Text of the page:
Kevin Kühnert and the upright walk — RT DE

10 Feb 2022 8:19 am

The Tagesspiegel brings Kevin Kühnert to distance himself from Gerhard Schröder. Not because of Hartz IV, but because the former chancellor is too pro-Russian. It is not Schröder who is damaging the reputation of the SPD on this point, but Kühnert. As long as there is still something that can be damaged.

by Dagmar Henn

Social Democracy and the Springer press had a difficult relationship for decades. Among other things, because people like Günter Wallraff, who wrote many bad things in his books about the BILD newspaper (“The man who was at BILD Hans Esser”), were also active in the SPD environment in the past.

But the paper’s more productive times are long gone, and if Kevin Kühnert, the current SPD general secretary, has one thing in common with Gerhard Schröder, it’s kneeling before the Springer press. Even if it’s against the former chancellor.

Now Gerhard Schröder has done enough to earn the old name worker traitor. The introduction of Hartz IV has not only impoverished millions, it has also left the country socially savage and established a contempt for the poor that is growing like a cancer. He and his government are responsible for the fact that millions of children continue to live in poverty in the middle of this supposedly rich country. There are good reasons to take a critical look at Gerhard Schröder.

However, Kevin Kühnert, who has as much to do with August Bebel and Wilhelm Liebknecht as a cell phone flashlight with a floodlight, manages, despite the many reasons for not liking Gerhard Schröder, to distance himself from the few points on which he was once right had.

Schröder spoke of “saber rattling in Ukraine” and the Tagesspiegel runs zu Kühnert, who immediately declared this an “abnormal position” and added: “The accusation of saber-rattling against Ukraine is an obvious distortion of the facts and, with all due respect, simply nonsense.”

Admittedly, the term “saber-rattling” is a bit fuzzy because it actually refers to the threat of bellicose action, which in Donbass has waned but never stopped. And “rattling” isn’t quite an apt acoustic comparison either; in fact, it already sounds like fireworks, with lower tones for the big guns, so that you can hear in the videos, for example from Gorlowka, whether a small portable mortar fired there or a howitzer. But in this bewildered German media landscape, the hint that the Kiev troops are not picking flowers and making wreaths day in and day out is a credit.

At Springer, absolute loyalty to NATO has always been a prerequisite for employment, and the Tagesspiegel always delivered exactly and exclusively what was expected of it. But the haste with which Kevin Kühnert jumps over the stick is a new low even for the adaptable German social democracy. Sure, that can’t keep up with the big historical models like the approval of the war credits in 1914, which gave the world the First World War, but Kühnert is clearly trying. After all, it is not in his hands whether he can catch up or even overtake in 1914.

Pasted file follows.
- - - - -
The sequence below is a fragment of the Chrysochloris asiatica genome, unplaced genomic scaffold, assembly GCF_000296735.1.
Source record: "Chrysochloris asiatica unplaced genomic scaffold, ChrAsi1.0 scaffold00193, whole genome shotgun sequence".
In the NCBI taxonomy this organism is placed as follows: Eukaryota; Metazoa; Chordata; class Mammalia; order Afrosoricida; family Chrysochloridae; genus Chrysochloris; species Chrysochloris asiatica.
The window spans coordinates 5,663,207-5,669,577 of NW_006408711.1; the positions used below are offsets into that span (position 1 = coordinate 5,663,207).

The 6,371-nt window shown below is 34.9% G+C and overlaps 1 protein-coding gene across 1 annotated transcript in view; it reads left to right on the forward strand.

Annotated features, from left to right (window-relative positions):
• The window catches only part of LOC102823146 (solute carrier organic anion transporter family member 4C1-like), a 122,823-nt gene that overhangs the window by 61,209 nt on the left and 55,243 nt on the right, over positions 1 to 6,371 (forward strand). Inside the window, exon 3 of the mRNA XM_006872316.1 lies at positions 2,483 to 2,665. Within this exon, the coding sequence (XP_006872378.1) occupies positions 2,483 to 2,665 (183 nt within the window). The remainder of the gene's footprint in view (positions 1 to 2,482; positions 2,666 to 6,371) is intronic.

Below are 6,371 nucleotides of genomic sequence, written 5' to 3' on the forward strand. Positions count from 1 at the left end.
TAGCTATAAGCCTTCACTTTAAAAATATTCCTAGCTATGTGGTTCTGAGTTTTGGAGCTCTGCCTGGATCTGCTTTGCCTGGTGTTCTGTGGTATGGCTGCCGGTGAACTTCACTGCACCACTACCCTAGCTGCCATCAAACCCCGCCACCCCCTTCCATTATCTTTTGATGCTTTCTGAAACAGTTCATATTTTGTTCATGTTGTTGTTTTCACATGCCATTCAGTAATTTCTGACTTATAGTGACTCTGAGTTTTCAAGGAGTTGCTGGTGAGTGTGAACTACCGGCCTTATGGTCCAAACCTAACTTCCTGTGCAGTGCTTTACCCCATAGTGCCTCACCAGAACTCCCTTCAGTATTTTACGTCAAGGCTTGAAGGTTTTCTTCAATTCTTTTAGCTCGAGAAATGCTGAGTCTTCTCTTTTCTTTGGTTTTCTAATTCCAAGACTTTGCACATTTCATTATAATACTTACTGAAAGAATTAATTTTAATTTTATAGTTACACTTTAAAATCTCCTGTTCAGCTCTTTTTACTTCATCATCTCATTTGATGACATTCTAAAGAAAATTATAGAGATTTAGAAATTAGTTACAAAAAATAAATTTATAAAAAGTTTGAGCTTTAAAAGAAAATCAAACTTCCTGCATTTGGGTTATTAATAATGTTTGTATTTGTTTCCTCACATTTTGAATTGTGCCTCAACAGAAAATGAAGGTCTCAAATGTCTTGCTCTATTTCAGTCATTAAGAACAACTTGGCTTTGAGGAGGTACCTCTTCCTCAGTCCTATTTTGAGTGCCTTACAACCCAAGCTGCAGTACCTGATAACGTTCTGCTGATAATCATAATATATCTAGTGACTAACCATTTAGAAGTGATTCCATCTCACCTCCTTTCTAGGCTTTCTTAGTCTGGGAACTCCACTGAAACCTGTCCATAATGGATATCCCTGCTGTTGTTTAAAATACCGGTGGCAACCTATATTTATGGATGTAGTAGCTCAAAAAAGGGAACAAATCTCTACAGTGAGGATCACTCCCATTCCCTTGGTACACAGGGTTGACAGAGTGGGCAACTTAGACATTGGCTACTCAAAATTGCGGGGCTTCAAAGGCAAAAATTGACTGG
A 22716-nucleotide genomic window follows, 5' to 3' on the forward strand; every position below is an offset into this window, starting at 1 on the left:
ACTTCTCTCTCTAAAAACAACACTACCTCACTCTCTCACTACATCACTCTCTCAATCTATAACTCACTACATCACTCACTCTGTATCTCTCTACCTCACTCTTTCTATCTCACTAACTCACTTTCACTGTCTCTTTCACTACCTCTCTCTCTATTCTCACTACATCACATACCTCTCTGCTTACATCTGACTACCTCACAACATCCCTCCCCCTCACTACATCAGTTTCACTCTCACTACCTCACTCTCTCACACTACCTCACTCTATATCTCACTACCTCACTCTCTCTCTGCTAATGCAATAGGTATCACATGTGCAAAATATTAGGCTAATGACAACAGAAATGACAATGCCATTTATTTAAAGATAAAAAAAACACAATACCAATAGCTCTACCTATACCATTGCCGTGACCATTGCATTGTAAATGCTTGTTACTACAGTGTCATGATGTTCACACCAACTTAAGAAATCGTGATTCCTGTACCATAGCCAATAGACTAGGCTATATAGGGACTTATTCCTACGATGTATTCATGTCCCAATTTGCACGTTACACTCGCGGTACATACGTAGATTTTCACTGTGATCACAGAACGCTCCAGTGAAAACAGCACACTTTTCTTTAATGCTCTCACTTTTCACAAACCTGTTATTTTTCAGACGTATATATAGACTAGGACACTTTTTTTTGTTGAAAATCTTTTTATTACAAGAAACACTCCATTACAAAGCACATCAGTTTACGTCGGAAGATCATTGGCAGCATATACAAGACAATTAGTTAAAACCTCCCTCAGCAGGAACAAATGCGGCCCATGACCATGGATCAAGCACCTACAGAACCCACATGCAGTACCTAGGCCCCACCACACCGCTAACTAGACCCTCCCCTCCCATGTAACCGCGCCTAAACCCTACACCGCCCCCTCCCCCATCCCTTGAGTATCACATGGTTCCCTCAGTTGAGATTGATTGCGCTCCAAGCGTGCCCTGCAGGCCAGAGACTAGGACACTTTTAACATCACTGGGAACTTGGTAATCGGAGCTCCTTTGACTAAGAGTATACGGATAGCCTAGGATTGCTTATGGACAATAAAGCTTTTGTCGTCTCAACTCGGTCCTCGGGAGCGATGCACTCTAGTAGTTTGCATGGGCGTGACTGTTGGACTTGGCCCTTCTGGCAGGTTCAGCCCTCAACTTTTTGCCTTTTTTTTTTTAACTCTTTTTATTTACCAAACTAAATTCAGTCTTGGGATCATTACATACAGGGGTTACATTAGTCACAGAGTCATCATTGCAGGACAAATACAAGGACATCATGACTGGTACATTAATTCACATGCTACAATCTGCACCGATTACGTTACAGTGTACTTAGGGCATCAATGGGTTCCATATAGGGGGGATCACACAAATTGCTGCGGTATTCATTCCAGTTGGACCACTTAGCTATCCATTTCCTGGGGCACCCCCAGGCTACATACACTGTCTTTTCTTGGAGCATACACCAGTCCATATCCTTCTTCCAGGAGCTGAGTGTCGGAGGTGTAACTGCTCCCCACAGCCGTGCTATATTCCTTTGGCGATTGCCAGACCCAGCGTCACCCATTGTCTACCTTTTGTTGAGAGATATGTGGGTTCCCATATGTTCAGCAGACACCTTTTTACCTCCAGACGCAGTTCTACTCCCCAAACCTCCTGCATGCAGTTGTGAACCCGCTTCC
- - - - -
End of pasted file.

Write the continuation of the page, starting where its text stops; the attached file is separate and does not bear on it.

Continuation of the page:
In any case, the Tagesspiegel made a scandal out of the fact that a parliamentary state secretary from the SPD is said to have met with Schröder on January 5. As if that would immediately and inevitably provoke a course correction by the federal government; presumably transmitted by aerosols. But Kühnert plays along: Schröder “blurs the line between his business activities and the listening he gets as an experienced ex-head of government. That’s not only wrong, it’s even sad.”

Even if Schröder met State Secretary Saathoff as a Rosneft lobbyist, there are so many lobbyists in and around the Bundestag and in the government offices that even a Gerhard Schröder would no longer carry any weight. Lobbyists who are also members of the federal government, such as Karl Lauterbach, are more problematic. But since they say nothing positive about Russia, the Tagesspiegel has no problem with them. And apparently neither does Kühnert.

If it wasn’t a Russian commodity group, but a financial market monster like Black Rock, that wouldn’t be dishonorable, would it, Mr. Merz? Kühnert only comes to the conclusion that “Gerhard Schröder is damaging his public image enormously” because it is a Russian company. One could also say, as a peace-loving person, that he is regaining a little of the prestige he lost through Agenda 2010; but for that you would first have to be peace-loving, secondly have a minimum of political education and thirdly, because maximum Russophobia is the order of the day, at least have some backbone.

But we’re talking about the SPD and its offspring here, more than a hundred years after Noske. And this offspring is of the opinion: “I don’t see that he [Gerhard Schröder] could seriously damage his party, the SPD. His actions find no echo in our ranks.”

Kevin Kühnert may even be right about that. In 1914 it was the majority of the Reichstag deputies, but not the majority of the party, that approved the war credits. In the SPD of 2022, it could now also be the majority of the party. Under Chancellor Gerhard Schröder, she fell deeply with Hartz IV. Kevin Kühnert is struggling to put it a little deeper.

In the future, however, he should consult an osteopath before giving interviews to the Springer press. Stooping is not healthy in the long run.

RT DE strives for a broad range of opinions. Guest posts and opinion pieces do not have to reflect the editor’s point of view.

More on the subject – The Isolated West – The UN Security Council Meeting on Ukraine

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